Rogerson, C. T. and Samuels, G. J. 1985. Species of
Hypomyces and Nectria occurring on Discomycetes.
Mycologia 77:763783.
Rossman, A. Y. 1983. The Phragmosporous species of Nectria and related genera. Mycol. Pap. 150:1121.
Rossman, A. Y., Howard, R. J., and Valent, B. 1990. Pyricularia grisea, the correct name for the rice blast
disease fungus. Mycologia 82:509512.
Roxon, J. E. and Jong, S. C. 1974. A new pleomorphic
species of Humicola from Saskatchewan soil. Can. J.
Bot. 52:517520.
Sahni, V. P. 1964. Some filicolous ectoparasites and associated fungi from Jabalpur (M. P.). 1. Mycopathol. Mycol.
Appl. 23:328338.
Saksena, S. B. 1953. A new genus of the Mucorales.
Mycologia 45:426436.
Samson, R. A. 1974. Paecilomyces and some allied
Hyphomycetes. Stud. Mycol. 6:1119.

1118-Refs-Frame Page 465 Monday, March 4, 2002 1:46 PM

References
Samson, R. A. and Pitt, J. I. (Eds.) 1985. Advances in
Penicilium and Aspergillus Systematics. Plenum
Press, New York. 483 pp.
Samson, R. A. and Pitt, J. I. (Eds.). 1990. Modern Concepts
in Penicillium and Aspergillus Classification. Plenum
Press, New York. 478 pp.
Samuels, G. J. 1976. Perfect states of Acremonium. The genera
Nectria, Actiniopsis, Ijuhya, Neohenningsia, Ophiodictyon, and Peristomialis. N.Z. J. Bot. 14:231260.
Samuels, G. J. 1977. Nectria consors and its Volutella state.
Mycologia 69:255262.
Samuels, G. J. 1988. Species of Nectria (Ascomycetes,
Hypocreales) having orange perithecia and colorless,
striate ascospores. Brittonia 40:306331.
Samuels, G. J. 1989. Nectria and Penicillifer. Mycologia
81:347355.
Sartoris, G. B. 1927. A cytological study of Ceratostomella
adiposum (Butl.) comb. nov., the black-rot fungus of
sugar cane. J. Agric. Res. 35:577585.
Sato, R. and Kitazawa, K. 1980. Occurrence of root rot
syndrome of soybean caused by Corynespora
cassiicola. (Berk. & Curt.) Wei. Ann. Phytopathol.
Soc. Jpn. 46:193199, in Japanese.
Schipper, M. A. A. 1973. A study on variability in Mucor
hiemalis and related species. Stud. Mycol. 4:140.
Schipper, M. A. A. 1978. 1. On certain species of Mucor
with a key to all accepted species. 2. On the genera
Rhizomucor and Parasitella. Stud. Mycol. 17:170.
Schipper, M. A. A. and Stalpers, J. A. 1984. A revision of
the genus Rhizopus. Stud. Mycologia 25:134.
Schoknecht, J. D. and Crane, J. L. 1977. Revision of Torula
and Hormiscium species. Torula occulta, T. diversa,
T. elasticae, T. bigemina and Hormiscium condensatum reexamined. Mycologia 69:533546.
Schol-Schwarz, M. B. 1959. The genus Epicoccum Link.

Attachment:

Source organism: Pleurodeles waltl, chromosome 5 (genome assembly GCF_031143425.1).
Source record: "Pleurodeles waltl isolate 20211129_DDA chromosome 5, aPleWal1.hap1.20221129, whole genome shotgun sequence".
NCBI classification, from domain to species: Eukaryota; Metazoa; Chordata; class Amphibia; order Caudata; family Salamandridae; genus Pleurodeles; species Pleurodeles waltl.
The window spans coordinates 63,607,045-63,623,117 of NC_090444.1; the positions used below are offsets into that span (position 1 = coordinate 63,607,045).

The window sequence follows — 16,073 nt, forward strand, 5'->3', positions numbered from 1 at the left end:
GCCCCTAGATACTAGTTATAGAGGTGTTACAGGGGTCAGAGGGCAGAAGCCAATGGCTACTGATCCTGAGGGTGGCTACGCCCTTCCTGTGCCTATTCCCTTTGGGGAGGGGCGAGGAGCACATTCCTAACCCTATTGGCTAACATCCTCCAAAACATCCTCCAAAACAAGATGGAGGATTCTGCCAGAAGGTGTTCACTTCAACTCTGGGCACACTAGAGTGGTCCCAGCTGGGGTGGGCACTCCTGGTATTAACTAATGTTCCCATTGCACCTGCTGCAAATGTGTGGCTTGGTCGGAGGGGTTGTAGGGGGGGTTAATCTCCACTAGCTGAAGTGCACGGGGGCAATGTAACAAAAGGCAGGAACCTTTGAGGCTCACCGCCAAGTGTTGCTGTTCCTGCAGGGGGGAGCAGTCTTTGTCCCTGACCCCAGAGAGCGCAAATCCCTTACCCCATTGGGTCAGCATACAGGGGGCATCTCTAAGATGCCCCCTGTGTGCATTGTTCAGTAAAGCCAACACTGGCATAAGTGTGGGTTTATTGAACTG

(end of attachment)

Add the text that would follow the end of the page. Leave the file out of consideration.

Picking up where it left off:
Trans. Br. Mycol. Soc. 42:149173.
Schol-Schwarz, M. B. 1968. Rhinocladiella, its synonym
Fonsecaea and its relation to Phialophora. Antonie van
Leeuwenhoek 34:119152.
Schol-Schwarz, M. B. 1970. Revision of the genus Phialophora (Moniliales). Persoonia 6:5994.
Scott, P. R. 1970. Phialophora radicicola, an avirulent
parasite of wheat and grass roots. Trans. Br. Mycol.
Soc. 55:163167.
Scott, W. W. 1961. A monograph of the genus Aphanomyces.
Va. Agric. Exp. Stn. Tech. Bull. 151:195.
Seymour, R. L. 1970. The genus Saprolegnia. Nova Hedwigia
19:1124.
Shoemaker, R. A. 1959. Nomenclature of Drechslera and
Bipolaris, grass parasites segregated from Helminthosporium. Can. J. Bot. 37:879887.
Siddiqi, M. A. 1964. Fungus flora of Coffea arabica in
Nyasaland. Trans. Br. Mycol. Soc. 47:281284.
Sideris, C. P. 1932. Taxonomic studies in the family
Pythiacea. 2. Pythium. Mycologia 24:1461.
Simmons, E. G. 1967. Typification of Alternaria, Stemphilium, and Ulocladium. Mycologia 59:6792.
Simmons, E. G. 1969. Perfect states of Stemphilium.
Mycologia 61:126.
Sivanesan, A. 1983. Studies on Ascomycetes. Trans. Br.
Mycol. Soc. 81:313332.

465
Sivanesan, A. 1984. The Bitunicate Ascomycetes and Their
Anamorphs. J. Cramer, Vaduz. 701 pp.
Skolko, A. J. and Groves, J. W. 1948. Notes on seed borne
fungi. V. Chaetomium species with dichotomously
branched hairs. Can. J. Res. C. 26:269280.
Smalley, E. B. and Hansen, H. N. 1957. The perfect stage
of Gliocladium roseum. Mycologia 49:529533.
Smith, G. 1962. Some new and interesting species of microfungi. III. Trans. Br. Mycol. Soc. 45:387394.
Sneh, B., Burpee, L., and Ogoshi, A. 1991. Identification
of Rhizoctonia species. APS Press, St. Paul, MN.
133 p.
Snyder, W. C. and Hansen, H. N. 1940. The species concept
in Fusarium. Am. J. Bot. 27:6467.
Snyder, W. C. and Hansen, H. N. 1941. The species concept
in Fusarium with reference to section Martiella. Am.
J. Bot. 28:738742.
Snyder, W. C. and Hansen, H. N. 1945. The species concept
in Fusarium with reference to Discolor and other
sections. Am. J. Bot. 32:657666.
Sobers, E. K. 1972. Morphology and pathogenicity of
Calonectria floridana, Calonectria kyotensis and
Calonectria uniseptata. Phytopathology 62:485487.
Sobers, E. K. and Seymour, C. P. 1967. Cylindrocladium
floridanum sp. n. associated with decline of peach
trees in Florida. Phytopathology 57:389393.
Sderstrm, B. E. 1975. Vertical distribution of microfungi
in a spruce forest in the south of Sweden. Trans. Br.
Mycol. Soc. 65:419425.
Sparrow, F. K., Jr. 1931. Two new species of Pythium